TeachOne for Back to School
Each young person has a voice, heart, and hands to take big and small actions for a meaningful purpose.
As we return to school in person in the fall of 2021, we all feel the value of what a community brings. We have an opportunity to connect anything we teach to our role in a community that cares about the diverse gifts and needs of its people. Each of us can make a choice to consider our learning and actions in relation to the good of all.
“We make a grave error if we try to separate individual well-being from the health of the whole.” – Robin Wall Kimmerer
Lesson Plans for Back to School
These lessons teach respectful language for positive group formation. Using literature to build relationships through trauma-informed practices, facilitators teach youth the choices they have to influence peaceful and inclusive communities. As a service, students make and donate "calming kits" filled with homemade items that sooth someone who is feeling anxiety or trauma.
Resources for Social Awareness
- What can we learn about ourselves and others?
- How do we develop our role in community?
These three sets of resources were designed by educators and youth facilitators with the intent to provide activities and experiences that raise youth awareness of cultural identities and their role in a healthy and equitable community:
- Social Emotional Learning (SEL) Activities
- Cultural Competency Facilitator Guide
- Listening and Telling Stories of Identity and Culture - for elementary, middle, and high school
Simple Service Projects
These simple and safe project guides are an easy entry for any group of young people looking to make a difference with their time and talent. Choose from a variety of project guides. The guides linked below are related to community.
Literature Guides for Discussion and Learning
These literature guides linked below facilitate one-to-one, small group, or classroom reading of a book. The guides provide before, during, and after-reading discussion questions. Choose from activities and discussion questions to build understanding of one another and our role in a diverse and inclusive civil society.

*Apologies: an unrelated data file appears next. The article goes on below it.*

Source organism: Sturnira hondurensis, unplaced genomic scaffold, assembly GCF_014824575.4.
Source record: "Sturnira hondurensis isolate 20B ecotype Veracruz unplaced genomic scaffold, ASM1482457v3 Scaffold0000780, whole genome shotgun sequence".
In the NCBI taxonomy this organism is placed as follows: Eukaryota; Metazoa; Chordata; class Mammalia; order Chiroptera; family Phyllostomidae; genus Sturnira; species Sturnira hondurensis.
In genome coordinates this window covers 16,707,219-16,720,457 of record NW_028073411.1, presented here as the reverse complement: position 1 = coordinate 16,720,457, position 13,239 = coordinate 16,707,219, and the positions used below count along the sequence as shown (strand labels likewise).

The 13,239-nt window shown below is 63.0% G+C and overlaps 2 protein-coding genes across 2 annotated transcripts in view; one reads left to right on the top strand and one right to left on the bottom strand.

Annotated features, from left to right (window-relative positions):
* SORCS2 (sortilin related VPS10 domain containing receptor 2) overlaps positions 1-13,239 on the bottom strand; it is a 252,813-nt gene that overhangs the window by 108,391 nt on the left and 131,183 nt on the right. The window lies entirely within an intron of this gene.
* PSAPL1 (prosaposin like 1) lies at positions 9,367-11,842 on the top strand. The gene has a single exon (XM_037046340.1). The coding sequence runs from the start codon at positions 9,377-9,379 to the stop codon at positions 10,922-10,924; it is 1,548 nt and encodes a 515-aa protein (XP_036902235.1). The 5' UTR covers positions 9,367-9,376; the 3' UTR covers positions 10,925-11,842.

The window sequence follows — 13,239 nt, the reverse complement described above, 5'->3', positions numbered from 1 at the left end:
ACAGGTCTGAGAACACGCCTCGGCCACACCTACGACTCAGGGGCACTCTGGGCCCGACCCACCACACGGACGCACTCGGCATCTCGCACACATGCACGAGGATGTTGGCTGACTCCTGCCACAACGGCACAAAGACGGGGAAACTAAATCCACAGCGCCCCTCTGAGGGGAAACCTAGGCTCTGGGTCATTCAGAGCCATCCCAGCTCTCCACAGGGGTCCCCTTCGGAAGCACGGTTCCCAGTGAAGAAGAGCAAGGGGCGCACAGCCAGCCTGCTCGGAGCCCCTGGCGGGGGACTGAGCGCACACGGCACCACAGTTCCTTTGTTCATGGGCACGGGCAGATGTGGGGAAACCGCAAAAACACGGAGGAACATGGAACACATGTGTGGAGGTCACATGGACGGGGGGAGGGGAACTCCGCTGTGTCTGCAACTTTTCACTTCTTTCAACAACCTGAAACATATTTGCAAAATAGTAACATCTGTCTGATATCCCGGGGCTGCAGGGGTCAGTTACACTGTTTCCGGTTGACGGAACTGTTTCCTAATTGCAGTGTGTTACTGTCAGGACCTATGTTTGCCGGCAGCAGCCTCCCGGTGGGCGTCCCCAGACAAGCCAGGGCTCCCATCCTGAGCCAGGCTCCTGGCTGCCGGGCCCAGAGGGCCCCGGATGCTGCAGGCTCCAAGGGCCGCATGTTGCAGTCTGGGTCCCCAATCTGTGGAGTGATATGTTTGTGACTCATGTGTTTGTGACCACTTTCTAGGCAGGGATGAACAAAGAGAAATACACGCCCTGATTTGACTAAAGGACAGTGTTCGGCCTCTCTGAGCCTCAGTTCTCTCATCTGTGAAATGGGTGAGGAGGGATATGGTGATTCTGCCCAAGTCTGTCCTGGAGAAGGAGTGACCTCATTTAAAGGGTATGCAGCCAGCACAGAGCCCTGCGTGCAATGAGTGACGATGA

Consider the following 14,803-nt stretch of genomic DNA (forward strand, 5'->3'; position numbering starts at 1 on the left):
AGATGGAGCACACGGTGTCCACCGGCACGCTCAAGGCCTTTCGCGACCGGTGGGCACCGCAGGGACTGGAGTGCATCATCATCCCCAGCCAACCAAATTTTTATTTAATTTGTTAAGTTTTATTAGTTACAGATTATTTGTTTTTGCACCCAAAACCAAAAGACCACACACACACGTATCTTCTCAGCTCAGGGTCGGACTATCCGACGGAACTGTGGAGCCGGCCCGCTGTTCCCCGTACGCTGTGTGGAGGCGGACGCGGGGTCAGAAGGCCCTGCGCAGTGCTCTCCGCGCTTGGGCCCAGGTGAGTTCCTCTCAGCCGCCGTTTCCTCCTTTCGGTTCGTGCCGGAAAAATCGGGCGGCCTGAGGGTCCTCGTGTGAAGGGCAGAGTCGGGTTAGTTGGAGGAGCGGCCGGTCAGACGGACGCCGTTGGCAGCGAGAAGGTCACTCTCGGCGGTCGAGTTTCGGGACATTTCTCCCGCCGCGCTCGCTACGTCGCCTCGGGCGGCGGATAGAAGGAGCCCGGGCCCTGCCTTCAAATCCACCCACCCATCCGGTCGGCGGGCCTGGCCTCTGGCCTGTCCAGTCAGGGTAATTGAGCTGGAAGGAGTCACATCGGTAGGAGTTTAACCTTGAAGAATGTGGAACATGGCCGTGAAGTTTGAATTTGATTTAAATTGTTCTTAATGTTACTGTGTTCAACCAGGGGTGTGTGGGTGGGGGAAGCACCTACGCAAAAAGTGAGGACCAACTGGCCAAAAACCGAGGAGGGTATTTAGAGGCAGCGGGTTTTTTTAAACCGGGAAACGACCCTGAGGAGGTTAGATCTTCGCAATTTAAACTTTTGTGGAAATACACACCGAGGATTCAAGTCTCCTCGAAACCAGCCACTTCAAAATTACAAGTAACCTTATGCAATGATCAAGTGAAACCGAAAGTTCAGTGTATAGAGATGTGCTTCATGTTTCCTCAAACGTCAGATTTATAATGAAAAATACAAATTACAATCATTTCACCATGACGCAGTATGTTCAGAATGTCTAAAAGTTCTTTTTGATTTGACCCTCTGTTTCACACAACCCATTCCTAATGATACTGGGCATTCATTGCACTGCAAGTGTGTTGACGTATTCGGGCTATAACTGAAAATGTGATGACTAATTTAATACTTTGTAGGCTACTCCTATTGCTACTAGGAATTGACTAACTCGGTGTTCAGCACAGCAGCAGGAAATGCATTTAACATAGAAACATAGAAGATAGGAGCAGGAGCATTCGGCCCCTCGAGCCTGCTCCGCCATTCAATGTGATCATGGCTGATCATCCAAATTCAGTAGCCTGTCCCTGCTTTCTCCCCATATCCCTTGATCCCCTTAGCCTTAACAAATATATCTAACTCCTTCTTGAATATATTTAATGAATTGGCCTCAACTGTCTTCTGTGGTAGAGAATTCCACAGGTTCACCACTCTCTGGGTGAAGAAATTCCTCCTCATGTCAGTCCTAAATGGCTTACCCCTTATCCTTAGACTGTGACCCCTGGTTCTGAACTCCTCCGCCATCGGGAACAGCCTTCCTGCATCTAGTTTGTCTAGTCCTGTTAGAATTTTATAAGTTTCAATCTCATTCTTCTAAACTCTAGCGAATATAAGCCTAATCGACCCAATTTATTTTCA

Teach Us Your Name - Names carry weight. Many times a name is said wrong or shortened to make pronouncing it easier for us, but for the other person it feels as if we are dismissing them. Our name and where we are from is a large part of what makes us who we are. We can all feel inspired and proud of our name and where we come from.
Just Ask - In this book, Sonia and her friends of diverse backgrounds and abilities share what is unique about each one of them as they work together to plant a garden.
The Crossover - Josh and Jordan Bell are brothers on the court and off the court. The boys navigate life as student athletes, while also learning how to overcome obstacles without letting those obstacles ruin their relationship.
American Street - This is the story of Fabiola Toussaint, a Haitian immigrant who moves with her aunt and cousins to Detroit, on the corner of American Street and Joy Road. But after they leave Port-au-Prince, Haiti, Fabiola’s mother is detained by U.S.
New to teaching philanthropy? Here are some things that can help you get started:
These three pages are designed to guide youth as they build self and community awareness and skills of engagement. Choose one or two activities from each page so youth learn through knowledge and experience they are a vital part of something bigger.
TeachOne with your classroom or whole school to empower youth to “do good” and “do well.”
Include TeachOne as a way to jumpstart conversations of giving all year long. Learning to Give’s TeachOne lessons consist of a single-session lesson and service project to help educators and youth leaders introduce different issues and a variety of ways to be generous. This way we grow our different generosity muscles along with deeper understanding of our communities.
- Back to School
- Martin Luther King Jr. Day
- Earth Day
TeachOne Feature Lesson
Martin Luther King, Jr. Day
These lessons and projects give tools and tips for discovering our spark and celebrating the diverse contributions we all can make. Students internalize "I matter in my communities." As a service project, secondary youth design and take a poll to find out what issues others care about. Younger children bring joy and connection to others in the community.
Learners identify an outdoor space that needs cleanup, and they survey all the possible stakeholders before they take action together. With a goal of building peaceful and inclusive communities (UN Sustainable Development Goal #16), listening to others' perspectives is key to moving forward together for a better world.